If Ismat Chughtai were alive, she would dismiss everything that I am about to say with a witty remark suggesting that she simply wrote what she saw around her. She didn’t care for symbolism or delving deep into the meaning of situations and characters that she was creating. To her, Lihaaf was exactly what the protagonist saw it as: a somersaulting elephant.

Quite similarly, Saadat Hasan Manto found it absurd that people should find greatness in his writing. For him, his work was anything but great. He only concern was to expose the truth.

For anyone who read Chughtai’s stories in the 1940s, she was nothing but a myth. The supposed pen name of her brother’s, perhaps, many assumed. To Manto, her writings only paved the way for a grand image in his head about how Chughtai might be in real life. But when he met her, he was utterly disappointed and wrote, “The wretch turned out to be a total woman, after all!”

In his essay titled Ismat Chughtai, Manto ponders over what would have happened if Ismat and Manto had married. He uses passages from both their writings to juxtapose how miles apart their thoughts on love and life were, in spite of being part of the generation of progressive writers.

On love

Ismat Chughtai, Choti Apaa

“So many Shoukats, Mahmoods, Abbases and Yunuses have been shuffled around in this world of love like cards in a deck. Who can predict the Jack among them?...They have all been entangled in my mind like yarn in a mess. I cannot conclude which corner to pull from, so a string comes out, unfurling, and I fly away from it all, like a kite.”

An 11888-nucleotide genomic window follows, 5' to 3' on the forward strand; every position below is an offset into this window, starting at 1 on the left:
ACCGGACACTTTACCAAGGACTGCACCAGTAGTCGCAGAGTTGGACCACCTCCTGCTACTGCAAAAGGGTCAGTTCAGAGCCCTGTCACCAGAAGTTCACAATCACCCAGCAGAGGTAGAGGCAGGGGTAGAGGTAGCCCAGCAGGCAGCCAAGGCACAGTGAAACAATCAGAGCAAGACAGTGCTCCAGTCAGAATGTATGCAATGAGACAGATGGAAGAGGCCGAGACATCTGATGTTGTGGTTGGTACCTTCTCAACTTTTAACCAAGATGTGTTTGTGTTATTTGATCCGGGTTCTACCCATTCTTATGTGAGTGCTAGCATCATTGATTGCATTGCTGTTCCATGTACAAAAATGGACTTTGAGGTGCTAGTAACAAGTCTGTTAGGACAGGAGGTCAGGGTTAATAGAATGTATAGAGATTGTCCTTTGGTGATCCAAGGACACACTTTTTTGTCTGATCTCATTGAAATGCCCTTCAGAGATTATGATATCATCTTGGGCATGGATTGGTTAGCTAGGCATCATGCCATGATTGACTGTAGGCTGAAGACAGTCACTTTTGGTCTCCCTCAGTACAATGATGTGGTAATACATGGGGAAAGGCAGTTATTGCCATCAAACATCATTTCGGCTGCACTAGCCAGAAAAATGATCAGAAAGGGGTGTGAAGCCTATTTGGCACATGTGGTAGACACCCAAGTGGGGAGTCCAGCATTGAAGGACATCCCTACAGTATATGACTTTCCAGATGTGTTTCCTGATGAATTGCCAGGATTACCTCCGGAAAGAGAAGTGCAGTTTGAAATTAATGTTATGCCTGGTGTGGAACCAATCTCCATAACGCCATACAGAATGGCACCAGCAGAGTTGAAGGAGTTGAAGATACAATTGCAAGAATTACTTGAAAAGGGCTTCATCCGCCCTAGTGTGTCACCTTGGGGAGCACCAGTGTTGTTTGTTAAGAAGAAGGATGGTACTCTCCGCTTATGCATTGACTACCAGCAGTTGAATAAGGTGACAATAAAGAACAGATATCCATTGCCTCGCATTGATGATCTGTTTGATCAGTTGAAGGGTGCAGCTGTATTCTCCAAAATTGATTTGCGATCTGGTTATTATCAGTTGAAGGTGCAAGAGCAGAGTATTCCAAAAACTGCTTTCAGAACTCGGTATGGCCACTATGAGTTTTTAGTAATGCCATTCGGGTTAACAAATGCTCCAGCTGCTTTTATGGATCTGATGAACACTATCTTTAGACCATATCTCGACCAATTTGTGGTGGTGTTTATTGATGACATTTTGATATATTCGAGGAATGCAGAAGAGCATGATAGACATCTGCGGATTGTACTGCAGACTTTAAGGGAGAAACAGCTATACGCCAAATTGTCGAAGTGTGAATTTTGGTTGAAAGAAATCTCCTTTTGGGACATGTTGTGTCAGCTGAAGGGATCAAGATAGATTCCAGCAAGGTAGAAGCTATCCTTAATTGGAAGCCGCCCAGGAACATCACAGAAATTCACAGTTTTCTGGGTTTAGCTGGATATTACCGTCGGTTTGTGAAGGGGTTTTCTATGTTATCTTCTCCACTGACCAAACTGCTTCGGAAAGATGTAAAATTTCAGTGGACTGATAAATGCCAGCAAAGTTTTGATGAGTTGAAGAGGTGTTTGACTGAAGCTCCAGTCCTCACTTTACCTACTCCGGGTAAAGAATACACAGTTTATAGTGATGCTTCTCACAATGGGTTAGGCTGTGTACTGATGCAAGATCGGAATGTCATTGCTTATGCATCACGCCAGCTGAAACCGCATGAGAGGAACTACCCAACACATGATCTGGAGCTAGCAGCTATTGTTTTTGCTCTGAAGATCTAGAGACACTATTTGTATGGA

Sadat Hasan Manto, Taqleef

“I simply know that loving a woman and buying a piece of land are one and the same. So why not buy land instead of falling in love? One woman in a lifetime when the world is full of them?...Listen to me and use your life well. You are the kind of customer who’d never feel content. I am the kind of customer who’ll do business with many women – you want the kind of love that can be written about in cheap books when it fails you. The book that a certain Narayan Dutt would print on yellow pages and sell for the cost of scrap in the market – I want to lick off the pages of my book of life at one go, like a termite, without leaving any traces behind. You want life from love and I want love from life.”

Manto says that if Chughtai had flown beyond the horizon like a kite, and if he himself had been able to lick off even a quarter of his book of life, then perhaps neither of them would have been able to write the way they do.

On writing

Manto says that Kishan Chander wrote a preface of Chotein in which he mentions that the male fiction writers begin to have fits as soon as they hear Ismat’s name. His response: “I cannot recall the very first story of hers that I read even if I delve deeper into my memory. It feels as if I had read them all even before she put them on paper. Perhaps that is the reason why I didn’t get a fit.”

When he first met Chughtai, Manto wanted to discuss her short story Lihaf in detail, but the first thing he mentioned was that he was slightly put off by the last sentence “Even if someone paid me one lakh rupees, I’ll never tell what I saw under the quilt.”